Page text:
D-Spec adjusters have no clicks or discrete stops, so the way to adjust them is to run them in all the way tight, then count turns as you unscrew the adjuster for increasing softness. The Mustang units are full soft after seven turns-so you don't have to spend all day twisting the knob. On Bud's car, we found three turns toward soft was our best compromise between ride and handling.

We spent plenty of time driving and playing with the shocks because the car was fun to drive. Those driving lights were particularly interesting as it's dark in our out-of-town location, so we can use powerful lights. Bud had the PIAA's wired and aimed for low-beam-only operation to avoid dazzling oncoming drivers and the better to see potholes and such in town. They threw an intense, daylight-like light, so we would have preferred them on with the high beams. But in the car's usual urban environment, they probably do best as low beams.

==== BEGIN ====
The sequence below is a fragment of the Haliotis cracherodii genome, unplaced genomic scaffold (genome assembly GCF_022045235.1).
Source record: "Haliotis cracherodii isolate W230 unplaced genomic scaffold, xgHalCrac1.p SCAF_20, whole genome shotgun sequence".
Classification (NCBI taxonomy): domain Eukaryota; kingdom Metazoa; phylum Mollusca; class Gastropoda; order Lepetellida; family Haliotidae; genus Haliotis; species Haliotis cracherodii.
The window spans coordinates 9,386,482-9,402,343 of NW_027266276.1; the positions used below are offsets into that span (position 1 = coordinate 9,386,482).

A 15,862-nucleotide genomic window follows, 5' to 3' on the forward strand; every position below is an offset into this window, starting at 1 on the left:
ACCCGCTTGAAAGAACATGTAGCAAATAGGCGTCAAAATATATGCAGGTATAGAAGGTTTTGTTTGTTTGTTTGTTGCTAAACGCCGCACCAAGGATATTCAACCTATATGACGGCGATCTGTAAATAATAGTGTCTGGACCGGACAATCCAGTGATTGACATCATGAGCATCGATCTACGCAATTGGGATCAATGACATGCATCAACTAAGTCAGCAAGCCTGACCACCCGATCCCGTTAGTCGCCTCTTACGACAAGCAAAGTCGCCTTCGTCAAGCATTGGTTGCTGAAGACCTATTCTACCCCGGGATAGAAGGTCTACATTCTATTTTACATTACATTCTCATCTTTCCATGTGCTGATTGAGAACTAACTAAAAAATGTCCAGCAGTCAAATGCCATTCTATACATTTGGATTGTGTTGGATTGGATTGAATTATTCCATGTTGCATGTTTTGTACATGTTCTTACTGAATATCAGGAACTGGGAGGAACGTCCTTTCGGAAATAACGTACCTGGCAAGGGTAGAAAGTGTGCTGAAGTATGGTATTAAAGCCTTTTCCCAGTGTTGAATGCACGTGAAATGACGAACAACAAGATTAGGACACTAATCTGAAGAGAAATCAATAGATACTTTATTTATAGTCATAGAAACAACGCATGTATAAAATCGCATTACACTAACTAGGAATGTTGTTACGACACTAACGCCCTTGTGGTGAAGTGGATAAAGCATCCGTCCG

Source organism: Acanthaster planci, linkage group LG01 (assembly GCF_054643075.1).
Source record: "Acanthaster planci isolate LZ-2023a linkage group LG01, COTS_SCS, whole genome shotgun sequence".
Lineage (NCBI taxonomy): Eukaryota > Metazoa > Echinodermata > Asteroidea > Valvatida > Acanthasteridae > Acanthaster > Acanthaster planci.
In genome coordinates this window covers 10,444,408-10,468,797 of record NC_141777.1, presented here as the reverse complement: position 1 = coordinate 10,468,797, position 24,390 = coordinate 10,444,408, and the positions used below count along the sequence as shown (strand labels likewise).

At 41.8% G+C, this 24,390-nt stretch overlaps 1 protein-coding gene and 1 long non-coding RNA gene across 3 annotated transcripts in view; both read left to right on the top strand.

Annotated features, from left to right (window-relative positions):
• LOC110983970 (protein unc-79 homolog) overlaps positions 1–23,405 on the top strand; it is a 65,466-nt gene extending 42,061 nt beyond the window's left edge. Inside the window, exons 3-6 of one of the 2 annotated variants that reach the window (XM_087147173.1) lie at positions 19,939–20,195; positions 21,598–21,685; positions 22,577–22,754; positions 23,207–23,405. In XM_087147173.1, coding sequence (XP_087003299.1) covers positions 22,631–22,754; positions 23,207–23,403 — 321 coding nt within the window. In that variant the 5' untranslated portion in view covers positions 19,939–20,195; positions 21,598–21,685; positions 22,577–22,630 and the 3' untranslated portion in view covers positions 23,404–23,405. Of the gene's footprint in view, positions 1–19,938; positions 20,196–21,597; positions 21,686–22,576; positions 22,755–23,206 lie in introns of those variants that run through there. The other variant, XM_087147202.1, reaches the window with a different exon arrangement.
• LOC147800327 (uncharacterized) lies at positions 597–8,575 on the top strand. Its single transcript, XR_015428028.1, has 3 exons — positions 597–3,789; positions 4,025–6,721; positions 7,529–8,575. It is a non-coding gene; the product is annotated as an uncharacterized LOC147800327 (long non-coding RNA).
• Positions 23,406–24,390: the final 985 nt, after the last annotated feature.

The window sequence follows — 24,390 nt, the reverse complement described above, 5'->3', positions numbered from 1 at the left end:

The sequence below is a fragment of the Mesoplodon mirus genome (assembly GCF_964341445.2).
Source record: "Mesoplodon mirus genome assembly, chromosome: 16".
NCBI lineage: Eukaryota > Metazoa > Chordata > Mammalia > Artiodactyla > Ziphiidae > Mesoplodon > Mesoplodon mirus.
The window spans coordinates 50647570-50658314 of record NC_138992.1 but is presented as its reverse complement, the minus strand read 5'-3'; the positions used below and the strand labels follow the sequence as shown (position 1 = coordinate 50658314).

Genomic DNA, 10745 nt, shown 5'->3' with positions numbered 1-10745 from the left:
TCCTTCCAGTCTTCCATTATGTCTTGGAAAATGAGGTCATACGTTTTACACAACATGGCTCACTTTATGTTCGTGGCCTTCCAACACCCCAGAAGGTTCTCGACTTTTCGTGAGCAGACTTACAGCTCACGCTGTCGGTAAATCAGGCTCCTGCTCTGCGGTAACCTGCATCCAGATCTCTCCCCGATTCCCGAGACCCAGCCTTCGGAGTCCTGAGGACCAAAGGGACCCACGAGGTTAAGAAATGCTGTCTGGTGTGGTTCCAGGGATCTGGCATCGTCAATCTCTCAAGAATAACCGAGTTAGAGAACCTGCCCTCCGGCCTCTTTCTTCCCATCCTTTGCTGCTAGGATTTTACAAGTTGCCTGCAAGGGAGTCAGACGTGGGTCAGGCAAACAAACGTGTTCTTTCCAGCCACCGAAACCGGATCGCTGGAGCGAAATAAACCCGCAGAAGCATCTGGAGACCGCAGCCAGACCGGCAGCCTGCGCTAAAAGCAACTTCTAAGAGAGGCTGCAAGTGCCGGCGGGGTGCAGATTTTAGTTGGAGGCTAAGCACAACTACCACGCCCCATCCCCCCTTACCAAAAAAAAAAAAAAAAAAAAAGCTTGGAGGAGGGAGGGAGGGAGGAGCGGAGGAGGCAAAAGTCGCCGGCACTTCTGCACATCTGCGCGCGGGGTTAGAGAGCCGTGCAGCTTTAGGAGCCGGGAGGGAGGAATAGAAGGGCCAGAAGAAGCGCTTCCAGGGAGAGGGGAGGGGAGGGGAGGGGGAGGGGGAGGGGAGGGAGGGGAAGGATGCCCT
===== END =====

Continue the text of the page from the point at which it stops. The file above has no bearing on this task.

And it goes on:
The seats helped in cornering, but are wide enough in the waist and shoulders to allow easy in and out maneuvering, and the Lunar gauges were a fun touch. We found them blindingly bright at night however, without enough dimming capability.

All told, Bud has built a fun Mach with a retro visual twist and a foot on cutting-edge tech. If you feel like duplicating it, the D-Spec struts/shocks are sold only in sets of four. Full-blown list price is $788 for the set-expect around $600 street.